“Shame” Director Steve McQueen: “We have to keep cinema alive.”

"Shame" Director Steve McQueen: "We have to keep cinema alive."
"Shame" Director Steve McQueen: "We have keep cinema alive."

From the moment it debuted at the Venice Film Festival, everybody has been talking about Steve McQueen’s “Shame.” The follow-up to his universally acclaimed directorial debut “Hunger,” “Shame” follows Brandon (Michael Fassbender, who deservedly won best actor in Venice for his performance), a thirtysomething sex addict incapable of sustaining any emotional connection with another human being. His life takes a turn when he receives a surprise visit from his equally troubled younger sister (Carey Mulligan), which forces him into some raw self-examination.

Dark, honest, and very explicit, the film has been one of the critical darlings of the past two weeks, with McQueen making it clear that the praise he received with “Hunger” was nowhere near unwarranted. Following Venice with stops in Telluride and Toronto, the film rode a wave of buzz to become one of the fall festival circuit’s most notable acquisitions as Fox Searchlight picked it up in something of a surprise move given its certain-to-get-an-NC-17 content. McQueen discussed Searchlight’s plans for the film – and many other things – when he sat down with Indiewire in Toronto earlier this week. [This interview was originally published during the Toronto International Film Festival. “Shame” comes out this Friday, Dec. 2 via Fox Searchlight.]

So tell me a bit about the genesis of “Shame.”

It started with a conversation between myself and [‘Shame’ co-writer] Abi Morgan. We didn’t know each other at all. It was one of those situations where we had a meeting that was supposed to be scheduled for an hour but it turned out to be three hours. And even then we were still talking. From that conversation, the seed was planted. It was really about the internet, and how much that affected us. But also pornography on the internet, and from there we got into the idea of sex addiction.

After that, we went to New York and we spoke to some experts about people that have this addiction. We talked about their daily lives and things just snowballed from there. It’s all about the research. If the research hadn’t gone anywhere, the movie wouldn’t have been made. But somehow the research took us to certain places, and that was fascinating.

In terms of writing the actual script, was it collaborative in that you’d sit and write it together? Tell me how that process worked.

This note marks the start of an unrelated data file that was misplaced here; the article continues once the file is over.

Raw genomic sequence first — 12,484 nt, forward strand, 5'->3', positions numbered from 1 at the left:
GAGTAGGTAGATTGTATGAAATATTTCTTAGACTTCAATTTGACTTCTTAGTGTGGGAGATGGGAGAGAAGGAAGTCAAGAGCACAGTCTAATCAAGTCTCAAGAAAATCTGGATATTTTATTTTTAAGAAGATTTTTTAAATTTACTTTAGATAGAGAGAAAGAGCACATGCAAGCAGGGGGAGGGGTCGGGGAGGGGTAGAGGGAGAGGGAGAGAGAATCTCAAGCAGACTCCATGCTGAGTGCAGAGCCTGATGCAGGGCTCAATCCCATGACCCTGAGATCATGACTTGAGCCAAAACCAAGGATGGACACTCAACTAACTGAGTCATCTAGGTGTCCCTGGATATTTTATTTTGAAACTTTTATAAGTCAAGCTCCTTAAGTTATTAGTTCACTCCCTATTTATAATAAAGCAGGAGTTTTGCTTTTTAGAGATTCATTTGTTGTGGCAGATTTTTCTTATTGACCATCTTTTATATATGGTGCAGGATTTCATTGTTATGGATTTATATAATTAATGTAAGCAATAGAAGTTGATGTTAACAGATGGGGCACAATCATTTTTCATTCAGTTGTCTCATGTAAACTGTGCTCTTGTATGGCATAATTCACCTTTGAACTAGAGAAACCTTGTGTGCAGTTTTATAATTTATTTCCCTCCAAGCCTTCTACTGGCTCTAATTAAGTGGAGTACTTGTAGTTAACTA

I think what happened with myself and Abi is that we became very close friends. And we were very direct. That kind of honesty is so important to the script and how you work together. There’s no ego. We disarm each other in the conversation. We talk and talk and talk and talk. Abi writes… I look it at it… I change it… She looks at it… And then there’s a conversation and we get somewhere. ‘That doesn’t go there, it goes here.’

The physical act of writing, Abi does. And then the whole idea of talking through it is my thing and through that we change it to how it is. It’s a collage. But it’s also research and being aware of what we hear. A lot of writing is about research. I don’t want to go into something where I’m writing about something I don’t know about. It’s all about how we learn from them. It’s wonderfully scary.

How many people did you talk to in the research?

Lots. We talked to three top experts, and we spoke to seven people with sex addiction.

In terms of Michael Fassbender’s character Brandon, did that come from one person? Or was it a bit of a collage itself?

A multitude. A multitude of people and experiences and stories.

I felt like the film itself was also clearly about a multitude of things. Yes, it’s about this man and his sex addiction, but it also felt like a social commentary on this intensely hyper-sexualized world we live in.

It’s a very intense world. Sex sells, that’s why we use it. I remember being in Venice and talking to a journalist asking a similar question to you and there were these two girls walking around in white mini-skirts selling beer. That was literally in the room when I was having this conversation. And that happens constantly in billboards and so forth. We’re all taken. We’re all involved in it. It’s just a case of being aware of it, that’s all.

And on top of that, while sex addiction has been around forever technology has really drastically changed the magnitude of possibilities surrounding it.

Precisely. It’s like obsesity. When there’s more food choices available and more carbohydrates available… That’s why people are fat. People are fat are because there’s these advertisements on TV telling you eat this, eat that. It’s the same thing with sex addiction.

“Shame” is one of the first films I’ve seen that really depicts that in a genuine way.

That’s, for me, what cinema should be. That’s what cinema is about. For me, it’s got to be about an urgency, a necessity. That’s why I liked the response to the movie. Because beforehand people were saying ‘you can’t make this film.’ But the response from the audience to me has been so heartwarming and heartfelt. It was like a dog whistle going off in the cinema. It’s the elephant in the room. All you need is an hour and a half. You don’t need twelve one hour episodes to do it. You can just hit people on the head right there. And that’s the power of cinema. Cinema’s amazing, isn’t it?

-this interview continues on the next page-

Carey Mulligan in “Shame.”

It is indeed.